One of the fascinating dynamics of 20th century American history is the determined, generations-long effort to change its nature — but discussion of this is often considered off-limits. The most obvious forecasts of consequences ot public policy changes are derided as “slippery slope” arguments (although why this is even considered a rebuttal eludes me). Clear statements of beliefs and intent are dismissed as just theory or (even better) just kidding.
Every week’s media gives its crop of examples. Here are a few, topical for the season.
“Wonderful? Sorry, George, It’s a Pitiful, Dreadful Life“, Wendell Jamison, New York Times, 18 December 2008
“All hail Pottersville!“, Gary Kamiya, Salon, 22 December 2001 — “The ‘bad’ town in ‘It’s a Wonderful Life’ jumps and jives 24/7 with hot bars and cool chicks — while ‘wholesome’ Bedford Falls is a claustrophobic snooze.”
Both strike similar notes. Here’s an excerpt from the first.
In Capra’s Tale of Two Cities, Pottersville is the Bad Place. It’s the demonic foil to Bedford Falls, the sweet, Norman Rockwell-like town in which George grows up. Named after the evil Mr. Potter, Pottersville is the setting for George’s brief, nightmarish trip through a world in which he never existed. In that alternative universe, Potter has triumphed, and we are intended to shudder in horror at the sinful city he has spawned — a kind of combo pack of Sodom, Gomorrah, Times Square in 1972, Tokyo’s hostess district, San Francisco’s Barbary Coast ca. 1884 and one of those demon-infested burgs dimly visible in the background of a Hieronymus Bosch painting.
There’s just one problem: Pottersville rocks!
Pottersville makes its brief but memorable appearance during that tumultuous scene when George, who has just been bounced from Nick’s Bar and is beginning to seriously freak out, rushes down the main street. A large neon sign — the first of many — announces “Pottersville.” As sirens sound in the distance and a big band wails jazz, George staggers on, into an unfamiliar nightlife district that has replaced the town he knew. In a rapid montage, we see a neon bar sign saying “Blue Moon.” Another announces “Fights.” Yet another blaring “Midnight Club — Dancing.” There’s a pool and billiards joint and a pawnbroker shop. A large marquee announces “Girls Girls Girls — 20 gorgeous girls — 3 acts.” The “Indian Club” gaudily sports a kitschy neon sign depicting the face of a brave. The “Bamboo Room” promises a more Oriental setting. As the disbelieving George stares at the teeming entrance of the “Dime a Dance” joint (“Welcome jitterbuggers”), a scuffle breaks out — some floozy is resisting being thrown into the paddy wagon. “I know every big shot in this town!” she shrieks as the gendarmes manhandle her. In horror, George recognizes the floozy — it’s Violet, the town flirt from his previous existence, now apparently turned full-fledged professional. After his protests almost land him in the pokey too, he stumbles off in shock and grabs a taxi.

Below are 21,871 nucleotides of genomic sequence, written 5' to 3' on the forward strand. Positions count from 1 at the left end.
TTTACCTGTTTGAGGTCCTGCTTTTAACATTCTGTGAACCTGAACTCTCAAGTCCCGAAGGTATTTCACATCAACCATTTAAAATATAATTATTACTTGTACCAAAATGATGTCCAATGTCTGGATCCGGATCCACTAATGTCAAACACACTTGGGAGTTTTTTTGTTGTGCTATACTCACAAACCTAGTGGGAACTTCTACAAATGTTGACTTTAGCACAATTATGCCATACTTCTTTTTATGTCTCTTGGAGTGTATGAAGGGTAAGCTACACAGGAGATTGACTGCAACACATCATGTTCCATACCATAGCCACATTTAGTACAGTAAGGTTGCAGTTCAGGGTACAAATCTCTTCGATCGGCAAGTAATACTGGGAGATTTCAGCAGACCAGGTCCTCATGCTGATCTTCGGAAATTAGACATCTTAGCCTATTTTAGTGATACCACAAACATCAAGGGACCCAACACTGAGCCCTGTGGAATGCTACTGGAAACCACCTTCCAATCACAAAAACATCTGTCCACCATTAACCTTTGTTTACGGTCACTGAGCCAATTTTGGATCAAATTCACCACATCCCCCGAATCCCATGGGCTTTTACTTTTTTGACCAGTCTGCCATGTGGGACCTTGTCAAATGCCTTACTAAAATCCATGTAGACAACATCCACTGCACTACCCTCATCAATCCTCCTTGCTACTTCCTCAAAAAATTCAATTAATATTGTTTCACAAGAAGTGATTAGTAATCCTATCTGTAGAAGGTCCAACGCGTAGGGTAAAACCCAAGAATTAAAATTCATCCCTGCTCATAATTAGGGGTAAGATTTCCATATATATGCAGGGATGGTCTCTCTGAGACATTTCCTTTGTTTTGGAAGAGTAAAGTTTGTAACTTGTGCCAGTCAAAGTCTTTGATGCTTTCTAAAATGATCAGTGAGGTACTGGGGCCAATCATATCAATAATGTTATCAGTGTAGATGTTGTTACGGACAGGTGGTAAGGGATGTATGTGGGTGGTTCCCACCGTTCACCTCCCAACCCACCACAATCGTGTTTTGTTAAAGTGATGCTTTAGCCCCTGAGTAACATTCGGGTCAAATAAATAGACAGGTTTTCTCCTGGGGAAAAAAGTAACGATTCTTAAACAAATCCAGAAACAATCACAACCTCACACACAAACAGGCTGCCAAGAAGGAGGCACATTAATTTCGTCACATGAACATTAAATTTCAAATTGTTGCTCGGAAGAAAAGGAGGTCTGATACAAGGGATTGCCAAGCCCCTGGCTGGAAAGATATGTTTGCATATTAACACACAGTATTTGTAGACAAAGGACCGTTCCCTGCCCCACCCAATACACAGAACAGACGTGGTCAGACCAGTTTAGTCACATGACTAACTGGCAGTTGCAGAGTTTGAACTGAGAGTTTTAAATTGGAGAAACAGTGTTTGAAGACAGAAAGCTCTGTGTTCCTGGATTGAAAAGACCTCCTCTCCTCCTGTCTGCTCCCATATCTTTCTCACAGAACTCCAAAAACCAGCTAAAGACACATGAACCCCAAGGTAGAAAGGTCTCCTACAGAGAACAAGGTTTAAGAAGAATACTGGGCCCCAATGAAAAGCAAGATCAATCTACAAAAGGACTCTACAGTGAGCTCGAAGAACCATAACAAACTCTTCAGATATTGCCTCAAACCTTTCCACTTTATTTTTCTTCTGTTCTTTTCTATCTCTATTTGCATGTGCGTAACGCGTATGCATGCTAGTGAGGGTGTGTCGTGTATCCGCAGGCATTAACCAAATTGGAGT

George’s confusion, even dismay, is understandable — it’s always a shock when the laws of space and time cease to apply. But if he’d hung out for a while, had a few drinks in the Indian Club, dropped a couple dimes in the dance hall, maybe checked out the action at the burlesque, he would have gotten a whole new take on the situation. Pottersville has its problems — its bartenders can be undeniably ill-humored, for example — but compared to the snooze-inducing Bedford Falls, it jumps. In the immortal words of Jeffrey “Janet Malcolm” Masson, it’s a place of “sex, women, fun.”
The gauzy Currier-and-Ives veil Capra drapes over Bedford Falls has prevented viewers from grasping what a tiresome and, frankly, toxic environment it is. When Marx penned his immortal words about “the idiocy of rural life,” he probably had Bedford Falls in mind. B.F. is the kind of claustrophobic, undersized burg where everybody knows where you’re going and what you’re doing at all times. If you’re a Norman Rockwell collector, this might not bother you, but it should — and it certainly bothered George Bailey. It is all too easily forgotten that George himself wanted nothing more than to shake the dust of that two-bit town off his feet — and he would have, too, if he hadn’t gotten waylaid by a massive load of family-business guilt and a happy ending engineered by God himself.
We see the author’s view of women at work in these review. Mary (Donna Reed) is an “”oppressively perfect wife” in Bedford Falls, while “rocking” Pottersville has hot women, like dime dancer and prostitute Violet (Gloria Grahame) — a “professional” to Kamiya (go girl!).
Folks like the authors of these two articles fight to mold America to match their vision. Will those who have different visions fight as strongly?
If so, who will win?
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Posts about the American spirit, the American soul:
- Diagnosing the eagle, chapter IV – Alienation, 13 January 2008
- Americans, now a subservient people (listen to the Founders sigh in disappointment), 20 July 2008
- de Tocqueville warns us not to become weak and servile, 21 July 2008
- A philosphical basis for the Batman saga, 23 July 2008
- The American spirit speaks: “Baa, Baa, Baa”, 5 August 2008
- We’re Americans, hear us yell: “baa, baa, baa”, 6 August 2008
- The intelligentsia takes easy steps to abandoning America, 19 August 2008
- Symptoms of a fever afflicting America’s culture, 5 November 2008
- The corruption of a nation is usually hidden, but sometimes becomes visible, 21 November 2008